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Six things to take from Lakers' 113-96 Game 6 loss to Nuggets

May 10, 2012|By Mark Medina
  • Lakers guard Kobe Bryant goes to the court in an attempt to keep Nuggets forward Corey Brewer from making a steal during Game 6 on Thursday night in Denver.
Lakers guard Kobe Bryant goes to the court in an attempt to keep Nuggets forward… (Wally Skalij / Los Angeles…)

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Below are some things to take away from the Lakers' 113-96 Game 6 loss Thursday to the Denver Nuggets:

1. The Lakers should feel embarassed. I'll break down in more detail in the items below, but the score should speak for itself. For the second consecutive game, the Lakers lacked energy, focus and any consistent production outside of Kobe Bryant in a closeout game. The Lakers still have a chance to secure this first-round series with a victory in Game 7, which is taking place at 7:30 p.m. Saturday at Staples Center, but with how well they played at the beginning of the series, it should've never gotten to this point.

After appearing focused and motivated from last season's early playoff exit, the Lakers have reverted to their old style where they believe they could just go through the motions. Meanwhile, Denver has steadily improved, leaned on nearly every player in its rotation and has continually gained confidence. The concerns go beyond losing rest and preparation for a second-round series against Oklahoma City. At this point, Denver has a really good shot to win this series. And, based on how the Lakers have played in the last two closeout games, it shouldn't be surprising at all if they fall in the first round.

2. Kobe Bryant fought through his flu and provided more effort than his teammates. Moments before entering the court, Bryant sat on the bench with his eyes closed and a stoic expression. Despite receiving IV fluid before the game, Bryant hardly looked like he felt fully recovered from flu symptoms.  But as Bryant always does, he showed up to work and performed. If not for his 31 points on 14-of-23 shooting, the Lakers would've walked out of Pepsi Center as a glorifiedD-League team.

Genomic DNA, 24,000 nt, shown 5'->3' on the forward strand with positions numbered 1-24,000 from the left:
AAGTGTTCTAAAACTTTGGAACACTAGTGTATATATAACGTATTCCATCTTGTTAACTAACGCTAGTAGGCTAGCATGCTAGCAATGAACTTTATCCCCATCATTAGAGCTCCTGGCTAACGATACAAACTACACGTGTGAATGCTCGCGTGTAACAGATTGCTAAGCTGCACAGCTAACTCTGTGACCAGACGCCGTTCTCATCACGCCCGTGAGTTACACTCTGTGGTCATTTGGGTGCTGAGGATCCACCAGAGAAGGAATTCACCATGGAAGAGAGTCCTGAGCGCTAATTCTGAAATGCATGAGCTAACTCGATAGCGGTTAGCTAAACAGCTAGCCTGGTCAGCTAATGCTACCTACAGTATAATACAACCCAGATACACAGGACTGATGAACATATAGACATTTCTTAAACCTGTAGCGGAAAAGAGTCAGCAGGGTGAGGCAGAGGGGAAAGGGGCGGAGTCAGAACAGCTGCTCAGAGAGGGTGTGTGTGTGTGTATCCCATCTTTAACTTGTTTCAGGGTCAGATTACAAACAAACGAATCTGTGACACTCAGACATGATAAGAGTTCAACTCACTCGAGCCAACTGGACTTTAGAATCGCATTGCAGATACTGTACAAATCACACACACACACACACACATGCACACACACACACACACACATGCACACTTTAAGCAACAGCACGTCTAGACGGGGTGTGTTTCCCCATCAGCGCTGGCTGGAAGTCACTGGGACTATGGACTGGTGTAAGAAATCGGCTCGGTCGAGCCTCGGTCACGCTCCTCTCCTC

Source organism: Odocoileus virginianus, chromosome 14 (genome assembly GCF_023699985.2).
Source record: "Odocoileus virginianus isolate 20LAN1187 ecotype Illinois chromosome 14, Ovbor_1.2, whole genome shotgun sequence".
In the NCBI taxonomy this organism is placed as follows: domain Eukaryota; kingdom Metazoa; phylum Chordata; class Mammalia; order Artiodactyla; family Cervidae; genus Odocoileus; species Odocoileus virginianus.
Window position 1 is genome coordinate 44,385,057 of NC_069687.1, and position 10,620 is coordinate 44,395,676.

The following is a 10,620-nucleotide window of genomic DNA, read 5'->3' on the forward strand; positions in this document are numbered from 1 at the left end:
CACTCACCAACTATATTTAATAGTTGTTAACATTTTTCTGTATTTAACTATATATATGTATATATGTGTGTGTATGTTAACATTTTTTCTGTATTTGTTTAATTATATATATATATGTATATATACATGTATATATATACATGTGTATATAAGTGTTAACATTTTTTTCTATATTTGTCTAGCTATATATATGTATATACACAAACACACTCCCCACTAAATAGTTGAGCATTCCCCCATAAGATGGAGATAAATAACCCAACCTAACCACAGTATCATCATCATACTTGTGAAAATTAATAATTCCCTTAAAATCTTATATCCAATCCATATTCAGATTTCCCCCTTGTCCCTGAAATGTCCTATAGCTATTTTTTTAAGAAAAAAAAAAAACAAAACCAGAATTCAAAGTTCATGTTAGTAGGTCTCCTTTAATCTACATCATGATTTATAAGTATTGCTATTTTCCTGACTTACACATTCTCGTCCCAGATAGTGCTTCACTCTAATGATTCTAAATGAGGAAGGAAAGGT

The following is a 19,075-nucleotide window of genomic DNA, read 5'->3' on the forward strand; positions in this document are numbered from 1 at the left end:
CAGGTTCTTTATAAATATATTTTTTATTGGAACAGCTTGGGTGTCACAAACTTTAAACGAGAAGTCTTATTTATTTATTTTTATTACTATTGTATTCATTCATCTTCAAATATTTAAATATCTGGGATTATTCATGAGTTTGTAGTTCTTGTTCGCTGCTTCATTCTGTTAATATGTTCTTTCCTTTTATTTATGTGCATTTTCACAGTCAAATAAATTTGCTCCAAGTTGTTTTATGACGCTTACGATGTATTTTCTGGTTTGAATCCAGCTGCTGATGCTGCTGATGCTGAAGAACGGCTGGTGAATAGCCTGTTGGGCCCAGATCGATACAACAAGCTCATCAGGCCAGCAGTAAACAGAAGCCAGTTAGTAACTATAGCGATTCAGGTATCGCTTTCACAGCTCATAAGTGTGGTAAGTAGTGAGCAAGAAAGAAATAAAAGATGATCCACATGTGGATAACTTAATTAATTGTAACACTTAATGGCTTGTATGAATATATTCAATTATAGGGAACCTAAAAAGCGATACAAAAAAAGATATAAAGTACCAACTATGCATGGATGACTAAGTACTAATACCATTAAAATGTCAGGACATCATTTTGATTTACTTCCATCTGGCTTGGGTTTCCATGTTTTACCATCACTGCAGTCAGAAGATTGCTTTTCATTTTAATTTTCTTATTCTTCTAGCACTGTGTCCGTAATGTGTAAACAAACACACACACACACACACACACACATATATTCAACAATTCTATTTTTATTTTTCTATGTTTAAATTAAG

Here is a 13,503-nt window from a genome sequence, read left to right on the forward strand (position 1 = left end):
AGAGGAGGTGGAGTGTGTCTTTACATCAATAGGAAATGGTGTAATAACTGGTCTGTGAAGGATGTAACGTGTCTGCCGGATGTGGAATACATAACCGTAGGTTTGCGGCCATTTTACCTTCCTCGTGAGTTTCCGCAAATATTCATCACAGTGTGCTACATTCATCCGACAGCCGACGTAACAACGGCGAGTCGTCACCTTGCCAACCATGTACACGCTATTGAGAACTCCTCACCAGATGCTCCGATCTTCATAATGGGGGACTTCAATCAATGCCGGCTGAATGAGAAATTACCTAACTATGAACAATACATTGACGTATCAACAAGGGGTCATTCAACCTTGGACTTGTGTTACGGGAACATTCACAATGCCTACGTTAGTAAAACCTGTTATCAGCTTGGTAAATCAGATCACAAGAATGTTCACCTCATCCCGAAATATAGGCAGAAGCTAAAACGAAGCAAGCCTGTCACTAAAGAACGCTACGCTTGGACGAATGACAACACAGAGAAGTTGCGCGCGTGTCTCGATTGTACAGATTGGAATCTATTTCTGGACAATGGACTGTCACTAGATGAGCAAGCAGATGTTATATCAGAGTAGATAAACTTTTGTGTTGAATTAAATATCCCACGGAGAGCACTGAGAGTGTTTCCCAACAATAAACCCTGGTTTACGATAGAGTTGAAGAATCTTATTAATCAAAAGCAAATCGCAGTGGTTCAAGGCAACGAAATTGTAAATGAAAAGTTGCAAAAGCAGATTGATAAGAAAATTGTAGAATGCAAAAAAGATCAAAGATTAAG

Bryant received more IV bags (four) than Pau Gasol scored points (three). Bryant's fatigue was obvious. At times, he overreached on defense. And his frustration may have boiled over when he committed a flagrant foul on Kenneth Faried. But Bryant provided more effort than his teammates in both closing out on shooters and preventing baseline drives. It's hardly a coincidence that his 21-foot jumper with 8:25 left in the first quarter marked the Lakers' first field goal after missing their eight consecutive shots.

This should enrage Bryant for many reasons. For the second consecutive game, Bryant was forced to bail out his teammates. They hardly even looked interested in trying to match his effort. He likely feels even worse because of his health. It proves that his will and talent aren't going to be enough to carry the Lakers however far they actually get in the playoffs. And the Lakers will have to expend more energy in Game 7 when they should be preparing for Oklahoma City.

3. Pau Gasol had his worst game as a Laker. Think handling those trade rumors were tough? Try dealing with scrutiny after another playoff unraveling for the second consecutive year. Gasol's three points on one-of-10 shooting and three rebounds harkened back images of a similar showing in last year's playoffs against the Dallas Mavericks when he averaged a tepid 13.1 points on 42.9% shooting.

Gasol lacked aggression on offense. He immediately passed out of double teams even when he had room to operate. Gasol settled on too many mid-range jumpers. He didn't record his first field goal until the 1:20 mark in the second quarter.

He also lacked aggression on defense. Gasol routinely sagged back in transition. He rarely put a body on anyone to get rebounds. And his lack of energy starkly contrasted the effort provided from Kenneth Faried (15 points, 12 rebounds). Gasol epitomized his lackluster play most notably when Faried beat him off a baseline cut in the third quarter for a basket while drawing a foul, prompting Gasol to turn his head to see who he'd consider responsible for the mishap. The only problem: Gasol was the one.

By going a combined five-of-14 from the field in the last two games, Gasol is evaporating the good will he earned by proving to be a reliable mid-range shooter and facilitator in the first four games of the series. Should the Lakers not win Game 7, the lasting image among fans will surely point to his Game 6 effort.

4. Andrew Bynum was unreliable once again. The opening possessions epitomized Bynum's lack of aggression. Nuggets center Timofey Mozgov and Nuggets guard Ty Lawson (??) blocked Bynum's first two shots. His third attempt on a three-foot shot then fell short. His 11 points on four-of-11 shooting and 16 rebounds might have only looked bad on paper because of his shooting percentage. But his body language and demeanor suggested he hardly cared, especially when he continuously sat out of team huddles late in the game. The only hustle he provided was on the glass. But he lacked effort everywhere else, ranging from setting up in post position, getting back on defense and rotating on defense.

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